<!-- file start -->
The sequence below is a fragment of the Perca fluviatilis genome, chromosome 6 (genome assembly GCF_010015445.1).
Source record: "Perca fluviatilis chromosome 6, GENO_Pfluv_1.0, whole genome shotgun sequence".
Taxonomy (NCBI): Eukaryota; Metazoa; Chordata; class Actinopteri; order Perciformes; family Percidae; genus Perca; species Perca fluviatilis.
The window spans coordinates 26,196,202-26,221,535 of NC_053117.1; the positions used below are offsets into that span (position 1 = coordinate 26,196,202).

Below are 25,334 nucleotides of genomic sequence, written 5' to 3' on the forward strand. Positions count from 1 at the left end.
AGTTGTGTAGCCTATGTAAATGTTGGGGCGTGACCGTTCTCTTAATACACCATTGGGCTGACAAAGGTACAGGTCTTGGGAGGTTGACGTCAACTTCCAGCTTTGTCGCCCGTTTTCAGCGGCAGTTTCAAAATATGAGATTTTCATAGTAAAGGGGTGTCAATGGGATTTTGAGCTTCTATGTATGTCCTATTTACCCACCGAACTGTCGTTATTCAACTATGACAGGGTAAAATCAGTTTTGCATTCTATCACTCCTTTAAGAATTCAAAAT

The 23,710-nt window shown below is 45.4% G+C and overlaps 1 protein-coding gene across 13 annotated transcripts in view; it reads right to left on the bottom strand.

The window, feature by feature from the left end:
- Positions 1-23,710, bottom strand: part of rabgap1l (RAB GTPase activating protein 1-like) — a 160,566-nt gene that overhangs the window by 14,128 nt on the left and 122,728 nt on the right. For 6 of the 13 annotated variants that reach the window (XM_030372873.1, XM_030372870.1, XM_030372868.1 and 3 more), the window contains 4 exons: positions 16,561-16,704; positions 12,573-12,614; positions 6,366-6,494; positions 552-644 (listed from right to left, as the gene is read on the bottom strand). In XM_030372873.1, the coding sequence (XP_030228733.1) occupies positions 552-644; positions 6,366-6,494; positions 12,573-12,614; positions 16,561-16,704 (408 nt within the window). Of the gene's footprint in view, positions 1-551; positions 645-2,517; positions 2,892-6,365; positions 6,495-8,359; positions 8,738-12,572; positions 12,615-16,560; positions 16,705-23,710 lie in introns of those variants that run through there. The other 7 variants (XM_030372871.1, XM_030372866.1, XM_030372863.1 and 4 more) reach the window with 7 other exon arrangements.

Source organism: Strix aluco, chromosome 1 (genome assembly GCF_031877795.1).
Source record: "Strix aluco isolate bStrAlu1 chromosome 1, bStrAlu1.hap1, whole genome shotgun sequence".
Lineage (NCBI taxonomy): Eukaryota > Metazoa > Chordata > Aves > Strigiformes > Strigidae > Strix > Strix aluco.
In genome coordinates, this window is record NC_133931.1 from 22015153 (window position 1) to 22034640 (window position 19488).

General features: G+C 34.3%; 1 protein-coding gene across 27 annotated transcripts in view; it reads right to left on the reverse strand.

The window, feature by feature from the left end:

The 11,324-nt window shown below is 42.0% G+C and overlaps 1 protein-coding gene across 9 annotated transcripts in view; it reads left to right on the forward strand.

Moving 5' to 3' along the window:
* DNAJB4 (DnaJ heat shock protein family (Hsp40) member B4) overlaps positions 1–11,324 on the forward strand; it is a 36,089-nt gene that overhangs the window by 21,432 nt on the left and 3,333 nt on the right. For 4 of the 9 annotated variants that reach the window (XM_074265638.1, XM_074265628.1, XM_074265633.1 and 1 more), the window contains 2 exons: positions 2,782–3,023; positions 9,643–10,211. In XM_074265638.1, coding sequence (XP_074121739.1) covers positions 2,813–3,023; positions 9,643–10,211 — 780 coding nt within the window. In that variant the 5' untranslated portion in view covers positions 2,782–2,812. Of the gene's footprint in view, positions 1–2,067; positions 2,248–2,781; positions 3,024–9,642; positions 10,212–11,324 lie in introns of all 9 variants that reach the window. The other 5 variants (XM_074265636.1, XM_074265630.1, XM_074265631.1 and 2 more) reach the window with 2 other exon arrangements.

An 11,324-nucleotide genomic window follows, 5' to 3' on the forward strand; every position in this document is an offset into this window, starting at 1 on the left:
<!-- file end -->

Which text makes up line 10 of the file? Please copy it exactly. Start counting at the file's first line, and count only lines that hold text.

Source organism: Strix aluco, chromosome 1 (genome assembly GCF_031877795.1).